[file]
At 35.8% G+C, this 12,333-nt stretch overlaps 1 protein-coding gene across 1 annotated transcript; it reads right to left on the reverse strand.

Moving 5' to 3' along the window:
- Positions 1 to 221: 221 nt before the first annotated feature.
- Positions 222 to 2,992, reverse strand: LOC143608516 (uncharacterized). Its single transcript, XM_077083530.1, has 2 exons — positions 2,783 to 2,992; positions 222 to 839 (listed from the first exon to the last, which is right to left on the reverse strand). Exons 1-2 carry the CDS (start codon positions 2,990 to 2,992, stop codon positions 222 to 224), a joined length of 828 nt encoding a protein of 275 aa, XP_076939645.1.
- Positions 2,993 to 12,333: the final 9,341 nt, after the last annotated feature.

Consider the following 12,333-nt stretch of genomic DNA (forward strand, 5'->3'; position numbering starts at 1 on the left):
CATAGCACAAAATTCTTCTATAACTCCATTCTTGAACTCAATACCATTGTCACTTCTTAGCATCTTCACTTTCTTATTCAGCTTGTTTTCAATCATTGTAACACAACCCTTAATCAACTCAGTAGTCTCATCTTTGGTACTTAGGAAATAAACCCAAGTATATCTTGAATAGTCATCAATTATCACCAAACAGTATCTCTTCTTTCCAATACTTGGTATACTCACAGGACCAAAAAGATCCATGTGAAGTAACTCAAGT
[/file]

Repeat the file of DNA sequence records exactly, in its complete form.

At 35.8% G+C, this 12,333-nt stretch overlaps 1 protein-coding gene across 1 annotated transcript; it reads right to left on the reverse strand.

Moving 5' to 3' along the window:
- Positions 1 to 221: 221 nt before the first annotated feature.
- Positions 222 to 2,992, reverse strand: LOC143608516 (uncharacterized). Its single transcript, XM_077083530.1, has 2 exons — positions 2,783 to 2,992; positions 222 to 839 (listed from the first exon to the last, which is right to left on the reverse strand). Exons 1-2 carry the CDS (start codon positions 2,990 to 2,992, stop codon positions 222 to 224), a joined length of 828 nt encoding a protein of 275 aa, XP_076939645.1.
- Positions 2,993 to 12,333: the final 9,341 nt, after the last annotated feature.

Consider the following 12,333-nt stretch of genomic DNA (forward strand, 5'->3'; position numbering starts at 1 on the left):
CATAGCACAAAATTCTTCTATAACTCCATTCTTGAACTCAATACCATTGTCACTTCTTAGCATCTTCACTTTCTTATTCAGCTTGTTTTCAATCATTGTAACACAACCCTTAATCAACTCAGTAGTCTCATCTTTGGTACTTAGGAAATAAACCCAAGTATATCTTGAATAGTCATCAATTATCACCAAACAGTATCTCTTCTTTCCAATACTTGGTATACTCACAGGACCAAAAAGATCCATGTGAAGTAACTCAAGT